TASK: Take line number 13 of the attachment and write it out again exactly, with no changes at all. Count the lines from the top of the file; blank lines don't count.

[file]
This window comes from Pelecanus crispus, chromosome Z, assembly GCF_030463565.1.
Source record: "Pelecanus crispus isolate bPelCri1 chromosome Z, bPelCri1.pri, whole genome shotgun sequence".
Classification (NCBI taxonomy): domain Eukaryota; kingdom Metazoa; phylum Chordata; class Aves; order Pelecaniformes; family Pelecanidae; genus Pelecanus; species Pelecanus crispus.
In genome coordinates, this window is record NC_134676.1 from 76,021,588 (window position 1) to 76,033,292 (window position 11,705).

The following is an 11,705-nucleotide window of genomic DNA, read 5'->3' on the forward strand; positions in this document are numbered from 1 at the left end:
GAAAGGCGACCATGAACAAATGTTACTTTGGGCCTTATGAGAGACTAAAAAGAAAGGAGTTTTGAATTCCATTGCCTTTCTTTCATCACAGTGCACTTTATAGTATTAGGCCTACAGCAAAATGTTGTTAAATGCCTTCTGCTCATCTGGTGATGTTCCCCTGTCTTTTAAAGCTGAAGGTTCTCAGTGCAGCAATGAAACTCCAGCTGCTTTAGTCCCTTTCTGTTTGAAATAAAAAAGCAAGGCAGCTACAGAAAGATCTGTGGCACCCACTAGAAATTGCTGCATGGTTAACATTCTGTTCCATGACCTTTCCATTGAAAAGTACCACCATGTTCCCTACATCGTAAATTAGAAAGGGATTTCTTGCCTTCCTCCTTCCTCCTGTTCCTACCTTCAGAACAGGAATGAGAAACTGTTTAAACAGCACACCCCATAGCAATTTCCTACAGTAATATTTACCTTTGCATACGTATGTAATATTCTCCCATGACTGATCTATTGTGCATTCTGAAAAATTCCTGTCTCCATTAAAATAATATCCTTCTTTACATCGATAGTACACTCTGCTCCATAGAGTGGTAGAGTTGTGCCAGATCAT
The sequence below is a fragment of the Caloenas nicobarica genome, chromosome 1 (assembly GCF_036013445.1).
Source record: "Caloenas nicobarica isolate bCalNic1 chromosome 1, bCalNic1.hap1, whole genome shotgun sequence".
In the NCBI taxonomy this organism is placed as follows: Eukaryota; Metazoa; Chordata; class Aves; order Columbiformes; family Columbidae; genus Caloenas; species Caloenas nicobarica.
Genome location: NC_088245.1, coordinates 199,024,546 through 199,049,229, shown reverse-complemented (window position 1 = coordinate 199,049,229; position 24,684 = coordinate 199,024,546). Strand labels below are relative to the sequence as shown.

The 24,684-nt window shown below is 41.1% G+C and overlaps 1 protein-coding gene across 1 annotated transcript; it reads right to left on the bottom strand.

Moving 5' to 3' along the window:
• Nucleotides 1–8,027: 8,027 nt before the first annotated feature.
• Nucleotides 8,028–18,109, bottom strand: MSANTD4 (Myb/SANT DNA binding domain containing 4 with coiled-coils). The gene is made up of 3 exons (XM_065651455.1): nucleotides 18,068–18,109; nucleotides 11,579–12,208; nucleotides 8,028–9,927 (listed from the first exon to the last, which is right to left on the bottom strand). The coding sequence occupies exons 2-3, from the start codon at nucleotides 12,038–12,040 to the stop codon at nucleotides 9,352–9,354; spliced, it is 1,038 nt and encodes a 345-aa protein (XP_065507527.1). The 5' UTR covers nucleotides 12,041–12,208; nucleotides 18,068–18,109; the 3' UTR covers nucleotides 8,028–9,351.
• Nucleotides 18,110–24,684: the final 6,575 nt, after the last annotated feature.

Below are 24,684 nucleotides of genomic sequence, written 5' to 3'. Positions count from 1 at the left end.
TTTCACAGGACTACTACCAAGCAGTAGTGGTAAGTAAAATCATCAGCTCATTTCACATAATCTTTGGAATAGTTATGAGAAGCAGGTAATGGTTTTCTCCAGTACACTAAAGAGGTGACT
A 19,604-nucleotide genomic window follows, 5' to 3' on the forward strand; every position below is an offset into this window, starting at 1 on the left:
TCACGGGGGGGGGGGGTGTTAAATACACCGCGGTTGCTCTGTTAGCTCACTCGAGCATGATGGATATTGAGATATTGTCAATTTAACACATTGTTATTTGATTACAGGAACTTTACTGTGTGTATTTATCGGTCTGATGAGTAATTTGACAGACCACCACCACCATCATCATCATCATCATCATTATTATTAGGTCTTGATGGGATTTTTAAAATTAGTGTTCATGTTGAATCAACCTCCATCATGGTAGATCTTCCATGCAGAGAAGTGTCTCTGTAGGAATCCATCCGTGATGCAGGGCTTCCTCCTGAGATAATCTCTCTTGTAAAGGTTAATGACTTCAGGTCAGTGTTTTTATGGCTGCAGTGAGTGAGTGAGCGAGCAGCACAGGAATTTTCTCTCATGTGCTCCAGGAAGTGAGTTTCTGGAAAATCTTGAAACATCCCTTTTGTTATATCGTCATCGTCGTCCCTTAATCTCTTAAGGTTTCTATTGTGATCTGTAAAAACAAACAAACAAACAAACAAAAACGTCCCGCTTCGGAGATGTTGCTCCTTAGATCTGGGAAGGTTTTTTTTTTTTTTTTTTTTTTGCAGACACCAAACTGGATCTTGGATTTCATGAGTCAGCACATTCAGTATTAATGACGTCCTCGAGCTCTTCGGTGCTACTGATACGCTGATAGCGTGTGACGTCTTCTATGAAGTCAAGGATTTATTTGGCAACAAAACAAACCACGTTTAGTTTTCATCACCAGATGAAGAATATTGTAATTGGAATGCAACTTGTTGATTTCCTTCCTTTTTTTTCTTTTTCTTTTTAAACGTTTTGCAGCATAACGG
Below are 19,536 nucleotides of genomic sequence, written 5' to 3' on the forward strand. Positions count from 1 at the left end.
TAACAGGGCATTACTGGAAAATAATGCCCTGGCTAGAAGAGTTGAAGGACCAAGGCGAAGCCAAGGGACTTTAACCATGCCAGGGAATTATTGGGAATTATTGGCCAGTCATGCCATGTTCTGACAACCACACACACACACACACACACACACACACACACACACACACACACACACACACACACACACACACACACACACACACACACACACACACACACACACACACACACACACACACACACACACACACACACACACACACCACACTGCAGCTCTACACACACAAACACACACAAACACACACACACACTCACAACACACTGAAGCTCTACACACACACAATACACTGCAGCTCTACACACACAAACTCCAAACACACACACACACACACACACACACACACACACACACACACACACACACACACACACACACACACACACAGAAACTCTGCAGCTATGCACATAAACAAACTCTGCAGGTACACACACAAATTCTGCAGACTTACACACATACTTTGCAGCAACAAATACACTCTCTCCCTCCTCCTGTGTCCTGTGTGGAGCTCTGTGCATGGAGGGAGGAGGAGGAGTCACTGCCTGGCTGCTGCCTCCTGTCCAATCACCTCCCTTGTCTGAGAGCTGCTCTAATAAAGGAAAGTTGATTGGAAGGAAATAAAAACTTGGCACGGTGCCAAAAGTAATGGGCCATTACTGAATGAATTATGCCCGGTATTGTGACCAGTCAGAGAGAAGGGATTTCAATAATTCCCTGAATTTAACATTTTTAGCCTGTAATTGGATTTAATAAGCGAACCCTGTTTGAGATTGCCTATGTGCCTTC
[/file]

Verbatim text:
• Nucleotides 1–8,027: 8,027 nt before the first annotated feature.